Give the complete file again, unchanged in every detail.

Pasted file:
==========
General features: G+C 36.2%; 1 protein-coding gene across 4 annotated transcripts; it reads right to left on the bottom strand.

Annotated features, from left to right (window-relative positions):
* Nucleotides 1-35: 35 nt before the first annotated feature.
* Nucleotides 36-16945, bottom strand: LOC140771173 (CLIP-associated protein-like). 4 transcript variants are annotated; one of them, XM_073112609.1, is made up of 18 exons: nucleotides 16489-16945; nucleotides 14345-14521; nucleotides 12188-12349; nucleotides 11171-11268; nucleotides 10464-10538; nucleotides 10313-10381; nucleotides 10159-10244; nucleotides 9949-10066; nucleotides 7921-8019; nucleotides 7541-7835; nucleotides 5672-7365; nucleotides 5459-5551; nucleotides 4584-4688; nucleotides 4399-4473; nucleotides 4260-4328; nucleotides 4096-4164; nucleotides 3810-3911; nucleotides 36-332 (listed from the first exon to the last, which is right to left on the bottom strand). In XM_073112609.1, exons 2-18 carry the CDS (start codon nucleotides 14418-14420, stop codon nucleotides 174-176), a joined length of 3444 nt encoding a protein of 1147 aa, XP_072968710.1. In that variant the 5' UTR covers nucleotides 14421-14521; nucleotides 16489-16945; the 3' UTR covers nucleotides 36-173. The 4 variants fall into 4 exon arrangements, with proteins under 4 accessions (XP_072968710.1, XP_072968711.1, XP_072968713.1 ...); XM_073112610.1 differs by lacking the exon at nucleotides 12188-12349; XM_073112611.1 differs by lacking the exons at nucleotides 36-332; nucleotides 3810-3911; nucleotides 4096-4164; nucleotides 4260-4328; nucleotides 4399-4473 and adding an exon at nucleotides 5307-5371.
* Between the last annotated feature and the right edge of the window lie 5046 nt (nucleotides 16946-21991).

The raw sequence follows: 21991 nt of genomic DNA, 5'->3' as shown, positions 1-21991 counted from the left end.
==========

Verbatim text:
General features: G+C 36.2%; 1 protein-coding gene across 4 annotated transcripts; it reads right to left on the bottom strand.

Annotated features, from left to right (window-relative positions):
* Nucleotides 1-35: 35 nt before the first annotated feature.
* Nucleotides 36-16945, bottom strand: LOC140771173 (CLIP-associated protein-like). 4 transcript variants are annotated; one of them, XM_073112609.1, is made up of 18 exons: nucleotides 16489-16945; nucleotides 14345-14521; nucleotides 12188-12349; nucleotides 11171-11268; nucleotides 10464-10538; nucleotides 10313-10381; nucleotides 10159-10244; nucleotides 9949-10066; nucleotides 7921-8019; nucleotides 7541-7835; nucleotides 5672-7365; nucleotides 5459-5551; nucleotides 4584-4688; nucleotides 4399-4473; nucleotides 4260-4328; nucleotides 4096-4164; nucleotides 3810-3911; nucleotides 36-332 (listed from the first exon to the last, which is right to left on the bottom strand). In XM_073112609.1, exons 2-18 carry the CDS (start codon nucleotides 14418-14420, stop codon nucleotides 174-176), a joined length of 3444 nt encoding a protein of 1147 aa, XP_072968710.1. In that variant the 5' UTR covers nucleotides 14421-14521; nucleotides 16489-16945; the 3' UTR covers nucleotides 36-173. The 4 variants fall into 4 exon arrangements, with proteins under 4 accessions (XP_072968710.1, XP_072968711.1, XP_072968713.1 ...); XM_073112610.1 differs by lacking the exon at nucleotides 12188-12349; XM_073112611.1 differs by lacking the exons at nucleotides 36-332; nucleotides 3810-3911; nucleotides 4096-4164; nucleotides 4260-4328; nucleotides 4399-4473 and adding an exon at nucleotides 5307-5371.
* Between the last annotated feature and the right edge of the window lie 5046 nt (nucleotides 16946-21991).

The raw sequence follows: 21991 nt of genomic DNA, 5'->3' as shown, positions 1-21991 counted from the left end.